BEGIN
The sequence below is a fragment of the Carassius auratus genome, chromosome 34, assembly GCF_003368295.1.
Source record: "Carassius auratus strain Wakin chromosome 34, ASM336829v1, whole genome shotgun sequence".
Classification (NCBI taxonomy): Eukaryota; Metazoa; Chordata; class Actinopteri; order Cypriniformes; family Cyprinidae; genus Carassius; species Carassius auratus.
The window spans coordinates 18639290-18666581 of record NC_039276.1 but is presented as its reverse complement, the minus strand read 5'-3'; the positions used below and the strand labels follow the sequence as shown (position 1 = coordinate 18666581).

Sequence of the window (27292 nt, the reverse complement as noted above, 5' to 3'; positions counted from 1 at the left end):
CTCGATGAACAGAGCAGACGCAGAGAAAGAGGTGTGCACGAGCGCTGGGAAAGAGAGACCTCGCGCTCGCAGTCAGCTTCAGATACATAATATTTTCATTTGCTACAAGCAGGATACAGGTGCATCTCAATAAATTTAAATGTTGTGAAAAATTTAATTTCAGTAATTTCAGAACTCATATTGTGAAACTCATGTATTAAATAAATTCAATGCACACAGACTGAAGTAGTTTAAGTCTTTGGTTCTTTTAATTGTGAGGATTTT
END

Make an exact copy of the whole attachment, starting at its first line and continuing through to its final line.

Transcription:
The sequence below is a fragment of the Carassius auratus genome, chromosome 34, assembly GCF_003368295.1.
Source record: "Carassius auratus strain Wakin chromosome 34, ASM336829v1, whole genome shotgun sequence".
Classification (NCBI taxonomy): Eukaryota; Metazoa; Chordata; class Actinopteri; order Cypriniformes; family Cyprinidae; genus Carassius; species Carassius auratus.
The window spans coordinates 18639290-18666581 of record NC_039276.1 but is presented as its reverse complement, the minus strand read 5'-3'; the positions used below and the strand labels follow the sequence as shown (position 1 = coordinate 18666581).

Sequence of the window (27292 nt, the reverse complement as noted above, 5' to 3'; positions counted from 1 at the left end):
CTCGATGAACAGAGCAGACGCAGAGAAAGAGGTGTGCACGAGCGCTGGGAAAGAGAGACCTCGCGCTCGCAGTCAGCTTCAGATACATAATATTTTCATTTGCTACAAGCAGGATACAGGTGCATCTCAATAAATTTAAATGTTGTGAAAAATTTAATTTCAGTAATTTCAGAACTCATATTGTGAAACTCATGTATTAAATAAATTCAATGCACACAGACTGAAGTAGTTTAAGTCTTTGGTTCTTTTAATTGTGAGGATTTT